I have been and will be listening to many programs on public radio today,
to assist me in remembering some of his many, many contributions.


this should be done often, not just one day a year
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Old 01-21-2008, 05:32 PM   #8
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I'm sure he would do wonderful things today if he were alive.
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Old 01-21-2008, 05:33 PM   #9
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Quote:
Originally posted by MrsSpringsteen
Johnson said King is considered a martyr by many but said, if he were alive, he would be considered an agitator by many people, the newspaper said.
"

I do think this is more true than not


For better or worse, MLK jr
can be molded into whatever serves the purpose of the one doing the molding.


A bit like "Jesus"

some use him to condemn some groups
and others use him to defend the same groups

I believe if MLK jr had lived he would have been outraged at the way the 2000 election went down, with blacks being more likely to be disenfranchised


as I stated before he would probably be seen in the same vein as Jesse Jackson
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Old 01-21-2008, 05:33 PM   #10
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really, has much changed?
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Old 01-21-2008, 06:08 PM   #11
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Old 01-21-2008, 06:55 PM   #12
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King probably wouldn't appreciate Bill Clinton nodding off here.

http://www.nypost.com/seven/01212008...eam_474243.htm

Watch the video, it's hilarious. I love the watch glance at the very end.
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Old 01-21-2008, 07:20 PM   #13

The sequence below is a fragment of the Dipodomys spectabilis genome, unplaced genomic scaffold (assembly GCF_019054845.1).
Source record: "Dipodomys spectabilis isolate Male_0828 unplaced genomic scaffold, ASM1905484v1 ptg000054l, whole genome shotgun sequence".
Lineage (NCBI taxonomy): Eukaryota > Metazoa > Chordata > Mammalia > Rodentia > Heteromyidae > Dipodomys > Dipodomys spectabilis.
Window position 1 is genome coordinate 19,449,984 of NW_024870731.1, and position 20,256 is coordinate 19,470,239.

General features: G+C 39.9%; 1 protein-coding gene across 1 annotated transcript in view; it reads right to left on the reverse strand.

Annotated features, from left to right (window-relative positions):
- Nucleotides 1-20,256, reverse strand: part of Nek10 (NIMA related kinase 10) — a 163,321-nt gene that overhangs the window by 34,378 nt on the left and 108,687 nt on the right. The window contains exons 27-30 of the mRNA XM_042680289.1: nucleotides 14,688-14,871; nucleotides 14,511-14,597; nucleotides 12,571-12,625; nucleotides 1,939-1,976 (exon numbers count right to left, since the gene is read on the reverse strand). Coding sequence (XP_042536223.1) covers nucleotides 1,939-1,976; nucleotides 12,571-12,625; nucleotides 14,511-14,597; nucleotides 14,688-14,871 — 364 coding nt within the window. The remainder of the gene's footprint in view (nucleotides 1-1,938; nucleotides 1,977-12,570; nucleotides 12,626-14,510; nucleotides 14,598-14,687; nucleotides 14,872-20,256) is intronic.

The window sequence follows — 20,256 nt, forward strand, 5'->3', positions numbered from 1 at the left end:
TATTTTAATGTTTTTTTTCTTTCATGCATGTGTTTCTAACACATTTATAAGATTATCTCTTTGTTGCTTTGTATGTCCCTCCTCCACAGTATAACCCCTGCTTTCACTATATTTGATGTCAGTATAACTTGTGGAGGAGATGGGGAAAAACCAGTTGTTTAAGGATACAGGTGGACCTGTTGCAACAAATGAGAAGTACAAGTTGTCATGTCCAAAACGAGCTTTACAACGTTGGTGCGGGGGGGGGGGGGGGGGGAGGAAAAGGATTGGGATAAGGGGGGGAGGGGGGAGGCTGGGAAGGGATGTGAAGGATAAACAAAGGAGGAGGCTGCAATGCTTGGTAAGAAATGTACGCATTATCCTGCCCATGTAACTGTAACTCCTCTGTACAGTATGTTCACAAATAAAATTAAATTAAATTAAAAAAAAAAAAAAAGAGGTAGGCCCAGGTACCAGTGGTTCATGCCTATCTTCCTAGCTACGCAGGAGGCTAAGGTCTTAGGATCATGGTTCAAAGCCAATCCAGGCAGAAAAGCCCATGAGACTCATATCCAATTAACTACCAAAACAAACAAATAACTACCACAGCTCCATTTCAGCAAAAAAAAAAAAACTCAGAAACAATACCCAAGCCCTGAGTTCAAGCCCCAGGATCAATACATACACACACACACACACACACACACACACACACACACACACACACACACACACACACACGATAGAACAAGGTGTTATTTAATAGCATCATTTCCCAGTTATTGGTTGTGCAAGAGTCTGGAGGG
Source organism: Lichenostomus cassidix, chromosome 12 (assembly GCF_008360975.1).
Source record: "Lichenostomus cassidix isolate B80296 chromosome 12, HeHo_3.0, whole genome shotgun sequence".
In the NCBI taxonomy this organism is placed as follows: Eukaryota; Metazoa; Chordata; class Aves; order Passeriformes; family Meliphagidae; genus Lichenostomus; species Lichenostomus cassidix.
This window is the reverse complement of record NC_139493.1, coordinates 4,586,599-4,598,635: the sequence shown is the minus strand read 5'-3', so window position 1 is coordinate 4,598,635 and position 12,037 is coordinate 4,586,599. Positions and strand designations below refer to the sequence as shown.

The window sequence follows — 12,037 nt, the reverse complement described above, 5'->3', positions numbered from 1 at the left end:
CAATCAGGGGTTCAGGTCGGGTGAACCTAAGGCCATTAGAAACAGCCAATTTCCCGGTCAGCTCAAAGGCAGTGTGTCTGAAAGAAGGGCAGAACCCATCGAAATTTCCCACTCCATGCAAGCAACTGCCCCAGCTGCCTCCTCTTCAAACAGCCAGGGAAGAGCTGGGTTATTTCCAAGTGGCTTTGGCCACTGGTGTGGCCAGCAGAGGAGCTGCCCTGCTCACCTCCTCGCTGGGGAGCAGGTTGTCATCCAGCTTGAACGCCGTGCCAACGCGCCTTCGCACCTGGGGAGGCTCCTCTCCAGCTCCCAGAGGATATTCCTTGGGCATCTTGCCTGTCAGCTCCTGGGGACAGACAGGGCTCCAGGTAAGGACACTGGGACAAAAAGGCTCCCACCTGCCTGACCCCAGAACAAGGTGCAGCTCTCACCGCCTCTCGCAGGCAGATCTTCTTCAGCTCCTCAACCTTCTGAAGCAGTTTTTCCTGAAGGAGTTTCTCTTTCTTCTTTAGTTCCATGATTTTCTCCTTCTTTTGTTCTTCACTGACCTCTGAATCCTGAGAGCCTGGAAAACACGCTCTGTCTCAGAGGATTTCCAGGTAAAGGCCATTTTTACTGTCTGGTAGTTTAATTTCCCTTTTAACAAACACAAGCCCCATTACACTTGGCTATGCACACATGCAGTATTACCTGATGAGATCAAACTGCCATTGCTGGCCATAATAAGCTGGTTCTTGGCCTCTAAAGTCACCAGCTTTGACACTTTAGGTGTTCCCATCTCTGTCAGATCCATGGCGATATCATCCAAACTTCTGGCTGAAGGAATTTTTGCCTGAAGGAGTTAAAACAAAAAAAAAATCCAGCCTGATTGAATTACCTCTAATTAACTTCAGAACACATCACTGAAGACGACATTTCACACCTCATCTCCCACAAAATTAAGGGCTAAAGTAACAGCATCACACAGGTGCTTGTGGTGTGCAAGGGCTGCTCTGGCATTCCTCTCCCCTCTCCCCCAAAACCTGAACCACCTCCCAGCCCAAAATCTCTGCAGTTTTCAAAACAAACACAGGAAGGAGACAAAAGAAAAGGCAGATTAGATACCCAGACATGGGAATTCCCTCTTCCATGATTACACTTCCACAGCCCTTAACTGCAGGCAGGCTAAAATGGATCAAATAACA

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Someone's been keeping Bill up to late...
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Old 01-22-2008, 02:52 AM   #14
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Mostly I agree with deep; by the last few years of his life King was clearly expanding his focus to broader nationwide issues of systemic economic inequality, militarism, racial disparities in law enforcement and criminal justice, and even environmental justice, more or less in that order--all issues which are very much still with us. He would doubtless (re-)emphasize that the Civil Rights Act was only the beginning of the journey towards the "Dream." None of which would likely make him "popular," as deep pointed out--and I'd add to the Jackson analogy that the movement King had once been the undisputed leader of had itself become deeply divided over how best to proceed by the time he was assassinated. How would King suggest we go about it--it would take another mass reform movement, with people across the country dedicating their lives to it and to each other's welfare, just as happened with the Civil Rights Movement. As King's fellow Civil Rights Movement leader Rep. John Lewis (D-GA) puts it: "The alternative to reaching out is to allow the gaps between us to grow, and this is simply something we cannot afford to do...If one section of our house begins to rot--a basement, a back room, a closed-off closet--the entire structure is in danger of collapsing." I know that Lewis, who as a politician naturally has great faith in our system of government in its own right, would also emphasize that we need a new political leader who can inspire people to pursue this vision, and lament that the simultaneous deification and ruthless skewering of public figures in contemporary media makes this extremely difficult. But I also think such a person would only be able to emerge once we ourselves have committed to this pursuit anyway.
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Old 01-22-2008, 06:08 AM   #15
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There was this cartoon--I can't remember the name--on Comedy Central I think, that imagined this very thing.

As I recall, Dr. King wasn't too happy about how things turned out.